The available census data shows that upward of 20 percent of Oakland residents live below the poverty level. In partnership with Rebuilding Together Oakland, Wendel Rosen staff and attorneys have rehabilitated housing for some of Oakland’s most vulnerable residents.
Low-income residents of Oakland, California face a dual threat when it comes to housing. A turbulent economy may undermine their ability to pay for or maintain their homes, while rents and mortgages become unaffordable in better economic times. The available census data shows that upward of 20 percent of Oakland residents live below the poverty level – a group at the greatest risk of living in dilapidated homes that may be classified as “blighted.” The elderly and disabled are especially vulnerable. At Wendel Rosen, we believe that this impacts everyone who lives and works in this community.
The Wendel Edge
Since 2005, Wendel Rosen has partnered with Rebuilding Together Oakland (RTO), an affiliate of the national non-profit Rebuilding Together, to provide rehabilitation services to the elderly and disabled and support non-profits serving low-income communities. Wendel Rosen’s commitment to RTO goes beyond a single-day “community service” event. We choose multiday projects that will have a lasting impact on the people whose homes we repair. A desire to create positive change is in our firm’s DNA, so everyone – from top firm management through all levels of staff – participates. We recruit friends, family and clients to join us as we roll up our sleeves to renovate and rebuild housing for homeowners in need. As part of our commitment, Wendel Rosen’s volunteers perform at least three dollars-worth of work in Oakland for every dollar that RTO spends. Beyond the annual work days, Wendel Rosen partners have served on the RTO board of directors since 2005.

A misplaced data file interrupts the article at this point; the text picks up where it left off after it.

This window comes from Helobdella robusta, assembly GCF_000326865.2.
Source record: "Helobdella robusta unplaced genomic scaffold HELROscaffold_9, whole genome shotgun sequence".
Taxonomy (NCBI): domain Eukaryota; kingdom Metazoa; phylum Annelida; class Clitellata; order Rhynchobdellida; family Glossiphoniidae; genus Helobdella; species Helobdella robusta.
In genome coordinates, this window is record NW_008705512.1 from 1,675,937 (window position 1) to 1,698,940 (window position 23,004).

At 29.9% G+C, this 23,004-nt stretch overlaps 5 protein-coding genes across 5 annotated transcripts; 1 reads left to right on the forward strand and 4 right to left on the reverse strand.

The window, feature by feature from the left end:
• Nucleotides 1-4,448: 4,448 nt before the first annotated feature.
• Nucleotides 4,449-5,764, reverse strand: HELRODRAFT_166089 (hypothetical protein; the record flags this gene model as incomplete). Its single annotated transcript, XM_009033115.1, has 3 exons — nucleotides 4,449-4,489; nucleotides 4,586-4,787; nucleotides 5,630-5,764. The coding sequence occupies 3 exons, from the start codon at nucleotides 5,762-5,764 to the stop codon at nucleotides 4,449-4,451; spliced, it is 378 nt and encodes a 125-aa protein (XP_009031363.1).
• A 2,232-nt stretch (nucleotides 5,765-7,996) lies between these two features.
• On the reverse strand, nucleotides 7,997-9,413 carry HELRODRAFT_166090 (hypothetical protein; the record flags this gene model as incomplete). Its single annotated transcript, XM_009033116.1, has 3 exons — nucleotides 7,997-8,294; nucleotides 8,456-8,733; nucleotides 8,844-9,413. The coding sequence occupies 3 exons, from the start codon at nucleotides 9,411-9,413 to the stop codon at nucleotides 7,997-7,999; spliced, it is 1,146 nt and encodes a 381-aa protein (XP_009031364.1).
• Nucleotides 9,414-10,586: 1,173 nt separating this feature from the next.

The challenges facing low-income residents in Oakland have not disappeared. However, through our partnership with RTO, we have renovated numerous single family homes – helping to make a difference for some of our community’s most vulnerable members. In 2009, Wendel Rosen recruited more than 100 volunteers to renovate Clausen House, a historic building in Oakland that serves more than 180 developmentally disabled adults. Our volunteers implemented a complete site improvement overhaul, allowing Clausen House to focus its resources on client services.